Miro87043 on Jan 28, 2012 said:

Could you describe and/or post a picture of your z coupling setup. I'm not sure where the thrust bearings fit in. Do they sit between the motor case and the coupling?

dkennell on Jan 28, 2012 said:

I posted 2 new files, a pdf of a more complete printer exploded drawing and an animated assembly. The animation is low res, but if you look at the exploded drawing first, it may be helpful. The thrust bearings are at the top on the z threaded rod brackets.

Miro87043 on Jan 26, 2012 said:

This is very cool!

I would like to modify it to accommodate a 12"x12" build platform. Are the Z extrusions solid? Any loss of resolution at tall print heights?

I really like the heat pad you're using. How fast dose it heat?

Do you think 8 mm smooth rods would be sufficient for the increased build area?

dkennell on Jan 26, 2012 said:

The z axis is rock solid. The x and y have a lot of flex, but I think others have made extended mendels with 8 mm rods. The heat pad is great, thanks to Kludgineer for that tip. Time to heat from 22 to 75 C is 63 seconds.

brianblanton on Jan 24, 2012 said:

Nice Design. I landed on some of the same decisions you did in my build. I started with the MendelMax BOM, but decided 90 degree angles made more sense. I'm building my Z axis now, so I'm going to spend some time reviewing your solution. Again, nice job.


mattdm on Jan 20, 2012 said:

This is really cool. To what precision can you make things? (Can you make, for example, Lego-compatible bricks?)

dkennell on Jan 21, 2012 said:

I downloaded a Lego design (http://www.thingiverse.com/thi... and it worked very well on the first print. It did fit a real Lego brick, although little more loosely than a standard brick. I am sure that with a little fiddling I can get a good fit.

robinarvidsson on Jan 19, 2012 said:

Awesome, Well done! im about to build myself an aluminium one as well. I got a hold over some really cheap aluminum profiles. Thanks for sharing your design.

dkennell on Jan 18, 2012 said:

I added an exploded view of the x axis motor end as a pdf at the bottom of the downloads. Hope this helps.

tbone_atl on Jan 18, 2012 said:

Would love to see it in action...looks great though.

Anonymous on Jan 18, 2012 said:

Apologies for the triple post :(

bmsweb on Jan 18, 2012 said:

Great build and design with this. I just purchase T-Slot and I'm not having to re-think my design. I love the simplicity of your design. Looks really clean. Have you had it printing yet and if so how do the results compare to your prusa?

Anonymous on Jan 18, 2012 said:

Yes, I have printed quite a bit with it. It works great. My last version of the prusa had the linear bearings and the same belts and pulleys, so it was doing a great job. In fact, my last prusa printed all the parts for this before I disassembled it to make this version. So the print quality is about the same as the fine tuned prusa. The big advantage to this is the compact size, light weight, and portability. It looks good, I always thought the threaded rods were a little crude. Also the extruder is very accessible. The quick release extruder body for the Makergear extruder is a big improvement, I will try to post that design tonight.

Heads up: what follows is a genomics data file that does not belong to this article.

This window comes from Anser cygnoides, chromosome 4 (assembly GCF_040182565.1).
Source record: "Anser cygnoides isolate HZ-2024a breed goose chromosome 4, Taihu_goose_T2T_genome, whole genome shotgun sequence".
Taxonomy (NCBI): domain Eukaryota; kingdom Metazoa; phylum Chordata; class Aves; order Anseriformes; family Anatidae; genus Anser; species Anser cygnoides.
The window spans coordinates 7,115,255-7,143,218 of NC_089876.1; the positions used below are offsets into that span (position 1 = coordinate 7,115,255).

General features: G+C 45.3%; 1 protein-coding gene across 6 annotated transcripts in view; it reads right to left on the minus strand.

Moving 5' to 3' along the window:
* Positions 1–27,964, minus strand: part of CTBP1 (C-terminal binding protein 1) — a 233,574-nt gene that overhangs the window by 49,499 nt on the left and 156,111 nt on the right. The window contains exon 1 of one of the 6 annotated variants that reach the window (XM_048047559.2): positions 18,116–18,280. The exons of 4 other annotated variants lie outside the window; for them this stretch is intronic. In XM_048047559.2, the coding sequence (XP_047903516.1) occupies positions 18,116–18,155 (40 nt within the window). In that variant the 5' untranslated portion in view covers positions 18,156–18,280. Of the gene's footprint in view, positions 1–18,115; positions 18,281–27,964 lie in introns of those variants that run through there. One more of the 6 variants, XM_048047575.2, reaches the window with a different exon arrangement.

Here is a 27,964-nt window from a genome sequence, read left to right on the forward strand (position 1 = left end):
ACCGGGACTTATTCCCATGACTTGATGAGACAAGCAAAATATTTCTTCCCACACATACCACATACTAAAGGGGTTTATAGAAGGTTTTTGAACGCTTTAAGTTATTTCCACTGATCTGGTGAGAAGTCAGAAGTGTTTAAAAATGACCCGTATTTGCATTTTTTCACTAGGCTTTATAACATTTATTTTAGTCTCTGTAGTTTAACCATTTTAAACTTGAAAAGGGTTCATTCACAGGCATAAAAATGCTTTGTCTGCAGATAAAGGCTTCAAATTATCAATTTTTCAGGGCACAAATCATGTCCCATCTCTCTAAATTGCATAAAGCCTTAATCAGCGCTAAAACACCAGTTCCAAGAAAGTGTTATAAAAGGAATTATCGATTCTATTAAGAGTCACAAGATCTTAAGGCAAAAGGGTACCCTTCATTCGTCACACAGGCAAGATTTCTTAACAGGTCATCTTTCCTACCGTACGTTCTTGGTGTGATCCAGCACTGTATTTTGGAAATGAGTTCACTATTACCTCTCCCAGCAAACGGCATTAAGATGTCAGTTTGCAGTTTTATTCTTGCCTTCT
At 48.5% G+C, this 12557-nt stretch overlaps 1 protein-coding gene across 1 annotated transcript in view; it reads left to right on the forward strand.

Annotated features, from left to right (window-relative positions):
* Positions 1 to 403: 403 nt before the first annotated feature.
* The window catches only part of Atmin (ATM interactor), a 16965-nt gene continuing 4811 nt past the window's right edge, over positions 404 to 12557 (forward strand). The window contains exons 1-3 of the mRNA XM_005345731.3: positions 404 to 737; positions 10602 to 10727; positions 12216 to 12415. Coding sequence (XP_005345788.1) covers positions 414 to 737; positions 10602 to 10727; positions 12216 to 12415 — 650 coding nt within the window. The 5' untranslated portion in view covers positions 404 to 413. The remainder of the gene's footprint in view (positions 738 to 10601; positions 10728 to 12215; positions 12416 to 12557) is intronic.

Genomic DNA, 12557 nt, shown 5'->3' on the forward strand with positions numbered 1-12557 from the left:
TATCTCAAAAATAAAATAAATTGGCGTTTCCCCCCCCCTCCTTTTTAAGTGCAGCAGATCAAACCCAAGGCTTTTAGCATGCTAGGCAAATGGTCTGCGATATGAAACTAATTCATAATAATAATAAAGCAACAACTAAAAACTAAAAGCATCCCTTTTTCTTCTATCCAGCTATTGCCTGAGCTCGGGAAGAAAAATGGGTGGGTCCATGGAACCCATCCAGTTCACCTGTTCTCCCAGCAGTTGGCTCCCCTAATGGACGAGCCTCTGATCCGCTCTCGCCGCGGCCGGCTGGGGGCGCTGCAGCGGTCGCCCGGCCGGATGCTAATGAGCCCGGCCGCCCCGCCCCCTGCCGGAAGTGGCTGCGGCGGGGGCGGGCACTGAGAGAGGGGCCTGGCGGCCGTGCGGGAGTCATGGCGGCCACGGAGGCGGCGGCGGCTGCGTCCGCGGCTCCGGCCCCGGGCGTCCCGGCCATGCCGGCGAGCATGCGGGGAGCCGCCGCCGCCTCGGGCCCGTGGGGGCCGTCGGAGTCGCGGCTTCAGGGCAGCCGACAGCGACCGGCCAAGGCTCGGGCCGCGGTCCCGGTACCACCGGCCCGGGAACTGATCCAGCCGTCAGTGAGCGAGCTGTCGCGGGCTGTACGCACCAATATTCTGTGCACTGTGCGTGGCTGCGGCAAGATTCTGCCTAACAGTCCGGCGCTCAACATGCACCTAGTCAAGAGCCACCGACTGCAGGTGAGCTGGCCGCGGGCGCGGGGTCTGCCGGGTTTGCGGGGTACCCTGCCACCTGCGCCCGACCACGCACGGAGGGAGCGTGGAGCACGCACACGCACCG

Anonymous on Jan 18, 2012 said:

This is a really interesting design. Could you please post more drawings/pictures/videos? I've searched misumi-ec.com for tolerance data on the extrusions but haven't found any. Is there a link to such data?

Anonymous on Jan 18, 2012 said:

I was basing my statement of the tolerences on my experience on using it for a slide, so I don't have any hard data. I also did not find any readily accessible data on the tolerance. I will try to do some exploded views asap. Thanks for your interest.

Anonymous on Jan 18, 2012 said:

This is a really interesting design. Could you please post more drawings/pictures/videos? I've searched misumi-ec.com for tolerance data on the extrusions but haven't found any. Is there a link to such data?

Anonymous on Jan 18, 2012 said:

This is a really interesting design. Could you please post more drawings/pictures/videos? I've searched misumi-ec.com for tolerance data on the extrusions but haven't found any. Is there a link to such data?

watsdesign on Jan 17, 2012 said:

After seeing the Rook it's interesting to see another t-slot mendel, and other choices.


Maybe there are some ideas I can keep in my folding huxley ^^

dkennell on Jan 17, 2012 said:

I had not seen that, but if you start thinking about what support is needed, the design by rook and this design is the obvious choice with seven extrusions. Getting rid of the diagonal braces gives great access to the extruder and good visibility of the print job. I use blind screws as well as the printed braces and feet for a very rigid frame without using corner brackets.

danielpublic on Jan 17, 2012 said:

Nice! Hopefully anyone who decides to convert their mendelmax give half of their extrusions to a friend/random neighbor. Sharing is caring!

bmsweb on Jan 17, 2012 said:

So instead of using a smooth rod for the Z Axis, it's utilizing the T-Frame? is that correct?

dkennell on Jan 17, 2012 said:

That is correct. It saves a lot of space, plus the expense of 4 linear bearings. You can see the detail on the second photo. The design utilizes inner slides, much like a T-nut, attached to the x axis ends with screws from the inside. The tolerances are very tight on these extrusions, so you can get very good sliding action. In another design, I would not be afraid to try it for the y axis.

sgraber on Jan 17, 2012 said:

Please post video of this printing. I'd really like to see it! :-D

Anonymous on Jan 17, 2012 said:

Please post video of this printing. I'd really like to see it! :-D

MakerCubed on Jan 17, 2012 said:

Love the extruder layout. Excellent!

Whizbang on Jan 17, 2012 said:

Very interesting competitor to the MendelMax. What is the build envelope of this machine?

dkennell on Jan 17, 2012 said:

The build envelope is a190mm cube.